Natalia Baker

We caught up with Natalia Baker, a transatlantic freelancer designer who's worked on everything from websites through to packaging.

Hey Natalia! So how did you get into design to begin with? Has it always been something you knew you were going to end up doing?

Developing a career in design I don’t think has ever been an intentional plan. It wasn’t really an option at school; back then I was headed more down the grad scheme route. During my twenties I worked in marketing roles and as a wedding photographer, both of which gave me skills I still use every day. It was only until I had to make some promotional materials as part of an account management job that I noticed designing would make me lose track of time. I think it’s doing something creative while knowing it has real business value that grabs me.

 

How did studying at Shillington set you up for a career in a design?

There’s nothing quite like Shillington for aspiring graphic designers. It’s a short format course, incredibly intense, and heavily weighted towards real commercial projects. There’s plenty of design theory and software training, but for 450-odd teaching hours, you’re immersed in marketing campaign briefs, event promotion, wireframing, branding, web design, etc. Covering so many bases helped me learn to produce good work within a realistic context. We didn’t have a month to deliver final artwork, we had a day or two, and lots of critique to keep us evolving as designers. Exhausting but life-changing. I’d be lying if I said I didn’t miss it.

Once you graduated, what made you want to go freelance?

Right after graduating I knew I didn’t want to go back to working for someone else. My clients are my bosses and managers - they tell me what they need doing and push me out of my comfort zone. We’re often on Slack so there’s a background hum of communication that stops me missing colleagues too much - my main fear when going freelance.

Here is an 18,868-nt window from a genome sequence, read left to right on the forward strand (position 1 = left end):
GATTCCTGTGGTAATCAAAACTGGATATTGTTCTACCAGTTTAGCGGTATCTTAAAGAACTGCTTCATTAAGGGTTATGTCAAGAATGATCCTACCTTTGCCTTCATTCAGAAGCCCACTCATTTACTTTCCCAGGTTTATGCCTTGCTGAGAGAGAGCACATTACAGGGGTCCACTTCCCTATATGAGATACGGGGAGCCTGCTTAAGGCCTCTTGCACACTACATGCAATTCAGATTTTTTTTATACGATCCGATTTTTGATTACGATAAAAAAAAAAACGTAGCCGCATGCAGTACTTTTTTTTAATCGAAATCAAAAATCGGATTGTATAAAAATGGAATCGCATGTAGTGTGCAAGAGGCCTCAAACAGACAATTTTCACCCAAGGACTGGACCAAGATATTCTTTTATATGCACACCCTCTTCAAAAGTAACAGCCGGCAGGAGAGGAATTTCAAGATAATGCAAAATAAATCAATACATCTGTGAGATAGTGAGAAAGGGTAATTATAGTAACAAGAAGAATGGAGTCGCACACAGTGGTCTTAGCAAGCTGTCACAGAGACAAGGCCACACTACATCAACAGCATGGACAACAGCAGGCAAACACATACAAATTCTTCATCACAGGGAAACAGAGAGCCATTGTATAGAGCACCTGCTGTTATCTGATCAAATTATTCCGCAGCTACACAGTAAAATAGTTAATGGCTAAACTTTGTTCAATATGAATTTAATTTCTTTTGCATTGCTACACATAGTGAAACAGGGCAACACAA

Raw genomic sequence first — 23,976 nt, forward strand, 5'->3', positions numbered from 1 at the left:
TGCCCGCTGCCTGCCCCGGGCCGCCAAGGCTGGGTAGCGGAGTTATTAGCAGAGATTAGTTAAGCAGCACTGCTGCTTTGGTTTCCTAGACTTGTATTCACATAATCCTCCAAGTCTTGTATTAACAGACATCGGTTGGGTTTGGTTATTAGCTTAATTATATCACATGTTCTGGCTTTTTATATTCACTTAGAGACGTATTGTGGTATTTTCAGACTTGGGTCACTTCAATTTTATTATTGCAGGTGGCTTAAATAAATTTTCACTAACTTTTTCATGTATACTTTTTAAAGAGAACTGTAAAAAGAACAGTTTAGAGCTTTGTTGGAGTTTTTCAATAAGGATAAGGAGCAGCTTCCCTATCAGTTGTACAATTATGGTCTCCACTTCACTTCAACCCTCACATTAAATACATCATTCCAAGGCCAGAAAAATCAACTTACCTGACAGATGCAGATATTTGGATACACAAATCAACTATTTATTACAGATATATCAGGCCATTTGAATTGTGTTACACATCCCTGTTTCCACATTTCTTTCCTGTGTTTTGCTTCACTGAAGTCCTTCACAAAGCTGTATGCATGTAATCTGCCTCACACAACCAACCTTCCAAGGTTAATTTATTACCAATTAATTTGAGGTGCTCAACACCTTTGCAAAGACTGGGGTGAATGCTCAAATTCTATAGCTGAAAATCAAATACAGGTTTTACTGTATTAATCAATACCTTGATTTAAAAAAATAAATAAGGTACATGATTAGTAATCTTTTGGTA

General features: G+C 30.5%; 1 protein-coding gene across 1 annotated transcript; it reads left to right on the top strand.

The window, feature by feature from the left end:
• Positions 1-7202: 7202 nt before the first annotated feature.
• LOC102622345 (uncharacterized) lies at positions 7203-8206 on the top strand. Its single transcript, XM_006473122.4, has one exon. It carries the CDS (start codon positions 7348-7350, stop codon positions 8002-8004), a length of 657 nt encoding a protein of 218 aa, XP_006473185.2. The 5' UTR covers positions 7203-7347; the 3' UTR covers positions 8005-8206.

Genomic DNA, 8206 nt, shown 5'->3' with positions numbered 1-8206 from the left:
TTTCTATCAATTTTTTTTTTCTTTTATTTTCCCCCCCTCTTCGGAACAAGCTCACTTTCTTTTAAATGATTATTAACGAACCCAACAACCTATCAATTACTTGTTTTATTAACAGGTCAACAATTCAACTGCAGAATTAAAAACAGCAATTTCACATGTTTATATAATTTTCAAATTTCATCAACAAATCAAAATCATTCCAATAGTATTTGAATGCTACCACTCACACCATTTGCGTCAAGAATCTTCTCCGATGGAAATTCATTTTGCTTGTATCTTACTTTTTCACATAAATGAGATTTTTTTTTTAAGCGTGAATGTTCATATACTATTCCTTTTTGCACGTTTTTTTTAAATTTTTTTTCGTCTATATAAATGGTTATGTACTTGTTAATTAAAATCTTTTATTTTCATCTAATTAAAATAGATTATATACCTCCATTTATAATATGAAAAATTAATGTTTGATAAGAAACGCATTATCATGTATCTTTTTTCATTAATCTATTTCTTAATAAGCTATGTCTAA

I also liked the concept of ‘designing’ my own working life - choosing my hours based on my rhythms and being a happier person for it. Remote, contract and flexible working is something I’m seeing a lot of friends doing now.

 

I know you spend a fair amount of time in NYC & LDN. How do you find splitting your time between the two cities?

Apart from face-to-face intro meetings which are important for winning work, day to day it doesn’t really make a difference where I am. My clients just need to know I’m at the end of a call or Slack message, and we use tools like Invision to live comment on designs together.

I might have to suck up the odd late Skype call to work with the US, but the time difference can work well, too; clients love having artwork waiting in their inbox when they start work. And I have a reason to expense a trip to NYC every quarter...

Do you notice much difference in the design culture between the two?

I haven’t so much of the agency experience to compare - though I gather it’s more advertising focused in NYC. In finding freelance work, it blows my mind how fast things move in New York. The culture is very heavily geared towards start-ups and side projects, with a massive dose of ‘yes’ mentality, so I’m often dealing with highly driven Type A personalities who want to get things off the ground yesterday.

Settling back into London, I’m looking forward to noticing what makes the city unique, whether in fitness or design. Certainly there’s a bigger celebrity designer movement over there - Draplin, Jessica Hische, Dana Tanamachi, etc - which leaves opportunities for London-based designers to follow suit. I don’t even think it’s about being the best in your field but providing a value in promoting your type of design or aesthetic to a bigger audience.

 

Are the clients you work with different between the cities?

It used to be more of a mix, but these days my clients are typically small to medium sized health or fitness brands. Many are startups working out of co-working hubs, keen to put a professional foot forward into the market. I’ll help with everything from branding to site design and headshots. I love it when we get to the point of creating t-shirts and merch - we can relax the rules a bit and see the brand in action.

So how do you get most of your clients? Do you do much self promo at all?